For Colored Girls Who Considered Black Feminism When Riot Grrrl Wasn't Enough

  • The service having id "propeller" is missing, reactivate its module or save again the list of services.
  • The service having id "buzz" is missing, reactivate its module or save again the list of services.
For Colored Girls Who Considered Black Feminism When Riot Grrrl Wasn't Enough

My foray in the concept of feminism came through the riot grrrl movement of the '90s. I was a young black girl into '80s hardcore punk. Riot Grrl was exciting because it was an alternative to predominantly White upper middle class male culture within the punk and hardcore music I was listening to at the time.

Born in the age of the internet, I discovered the punk band Bikini Kill in the related videos section of a Minor Threat video on YouTube. The name caught my attention, Bikini Kill? This discovery catalyzed a night of Googling and soaking in all the information I found. I soon discovered Riot Grrrl was a culture I had to be apart of. Instantly, I became a riot grrrl. It was a badge of honor. I wrote it all over my folders. I was officially the expert in all things Riot Grrrl. I was 13 and Kathleen Hanna, the leader singer of Bikini Kill, was everything to me. Looking back on it, the reasons I for into Riot Grrrl included:

 

  • I wanted somewhere to belong. Every person wants to belong somewhere at some point in their lives. At 12 and 13, I felt alienated. Often alone in my thoughts, it thrilled me to find commonalities with other young women and girls.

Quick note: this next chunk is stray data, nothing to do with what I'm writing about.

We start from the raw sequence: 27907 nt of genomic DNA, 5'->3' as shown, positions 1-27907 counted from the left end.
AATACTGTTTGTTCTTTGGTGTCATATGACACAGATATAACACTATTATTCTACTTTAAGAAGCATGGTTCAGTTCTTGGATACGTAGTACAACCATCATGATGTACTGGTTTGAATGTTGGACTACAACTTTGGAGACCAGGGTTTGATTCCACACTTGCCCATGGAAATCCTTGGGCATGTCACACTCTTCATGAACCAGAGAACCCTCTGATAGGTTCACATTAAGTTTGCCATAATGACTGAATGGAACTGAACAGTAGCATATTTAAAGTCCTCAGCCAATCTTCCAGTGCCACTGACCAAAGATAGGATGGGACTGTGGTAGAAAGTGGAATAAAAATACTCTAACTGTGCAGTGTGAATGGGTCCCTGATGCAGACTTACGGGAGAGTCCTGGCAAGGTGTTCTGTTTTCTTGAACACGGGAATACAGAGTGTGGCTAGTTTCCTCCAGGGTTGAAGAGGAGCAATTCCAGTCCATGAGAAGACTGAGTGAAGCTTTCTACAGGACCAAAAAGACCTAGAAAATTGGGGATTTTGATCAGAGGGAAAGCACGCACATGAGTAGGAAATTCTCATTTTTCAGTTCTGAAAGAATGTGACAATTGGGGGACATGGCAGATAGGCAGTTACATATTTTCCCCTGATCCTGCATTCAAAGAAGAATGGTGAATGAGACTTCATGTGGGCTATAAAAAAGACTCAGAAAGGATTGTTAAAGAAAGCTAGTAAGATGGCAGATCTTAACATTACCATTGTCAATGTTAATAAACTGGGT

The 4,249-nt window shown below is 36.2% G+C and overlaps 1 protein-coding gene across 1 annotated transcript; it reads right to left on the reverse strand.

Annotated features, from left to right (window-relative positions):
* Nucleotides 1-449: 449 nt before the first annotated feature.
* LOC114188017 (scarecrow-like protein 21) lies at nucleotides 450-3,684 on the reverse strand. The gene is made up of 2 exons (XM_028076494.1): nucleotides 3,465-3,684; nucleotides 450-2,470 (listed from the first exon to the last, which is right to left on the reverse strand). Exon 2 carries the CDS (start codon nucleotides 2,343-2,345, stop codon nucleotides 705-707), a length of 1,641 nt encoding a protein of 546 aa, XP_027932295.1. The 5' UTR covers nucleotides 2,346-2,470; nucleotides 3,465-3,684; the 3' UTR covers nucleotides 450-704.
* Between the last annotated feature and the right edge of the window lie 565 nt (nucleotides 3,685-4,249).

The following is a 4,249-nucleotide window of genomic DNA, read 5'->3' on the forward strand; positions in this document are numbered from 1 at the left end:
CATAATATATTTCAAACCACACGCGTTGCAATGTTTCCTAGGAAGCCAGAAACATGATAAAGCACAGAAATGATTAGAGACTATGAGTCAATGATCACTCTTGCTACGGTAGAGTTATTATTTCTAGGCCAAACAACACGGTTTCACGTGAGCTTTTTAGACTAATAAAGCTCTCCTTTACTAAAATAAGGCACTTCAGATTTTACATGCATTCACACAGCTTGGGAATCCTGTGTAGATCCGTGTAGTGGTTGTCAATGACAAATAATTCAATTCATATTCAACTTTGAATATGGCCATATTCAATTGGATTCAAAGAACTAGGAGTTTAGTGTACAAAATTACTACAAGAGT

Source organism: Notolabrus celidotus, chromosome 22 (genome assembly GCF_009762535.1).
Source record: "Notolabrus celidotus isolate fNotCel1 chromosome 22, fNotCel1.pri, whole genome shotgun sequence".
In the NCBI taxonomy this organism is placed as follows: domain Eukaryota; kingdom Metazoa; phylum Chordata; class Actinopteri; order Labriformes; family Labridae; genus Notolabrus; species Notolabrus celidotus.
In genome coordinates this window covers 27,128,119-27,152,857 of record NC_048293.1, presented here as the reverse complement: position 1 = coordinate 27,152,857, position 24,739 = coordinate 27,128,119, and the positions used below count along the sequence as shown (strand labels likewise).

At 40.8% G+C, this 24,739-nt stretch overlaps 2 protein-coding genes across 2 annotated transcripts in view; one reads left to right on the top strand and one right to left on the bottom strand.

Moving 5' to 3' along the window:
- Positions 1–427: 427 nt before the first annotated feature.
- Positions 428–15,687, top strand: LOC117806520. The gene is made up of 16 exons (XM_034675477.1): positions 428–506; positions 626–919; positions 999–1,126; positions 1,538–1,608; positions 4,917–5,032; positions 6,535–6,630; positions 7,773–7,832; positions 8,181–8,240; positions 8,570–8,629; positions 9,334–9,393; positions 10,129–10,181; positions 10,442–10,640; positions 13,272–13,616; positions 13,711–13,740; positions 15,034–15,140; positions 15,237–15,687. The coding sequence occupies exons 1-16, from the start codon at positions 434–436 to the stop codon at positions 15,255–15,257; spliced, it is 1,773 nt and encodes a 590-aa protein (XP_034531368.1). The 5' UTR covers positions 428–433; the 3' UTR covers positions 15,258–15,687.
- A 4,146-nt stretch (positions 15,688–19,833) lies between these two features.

• The DIY aesthetic. The idea that I too could be a riot grrrl on my OWN was so dope. It was empowering. I, Tayler was riot grrl because I, Tayler said so. I defined myself for myself and was still apart of something bigger than me. Not trying to live up to some unattainable standards of Punk rock.
  • Kathleen Hanna singing, “I’m so sorry if I’m alienating some of you. Your fucking culture alienates me!” in the Bikini Kill song "White Boy" was something I needed to hear at the time and something related to.
  • The idea that my body was beautiful as it was and images of grrrls showing their different body types helped me cope at a time I felt less than beautiful. I had just hit puberty and gaining weight rapidly. That alone took a major toll on my self esteem. My mother telling me I’m beautiful just wasn’t enough in a world where my body type isn’t considered beautiful. Although I must say, my body looked nothing like most of the other grrrls. 
  •  

    Despite my adoration of riot grrrl, it became clear that the movement lacked black women because it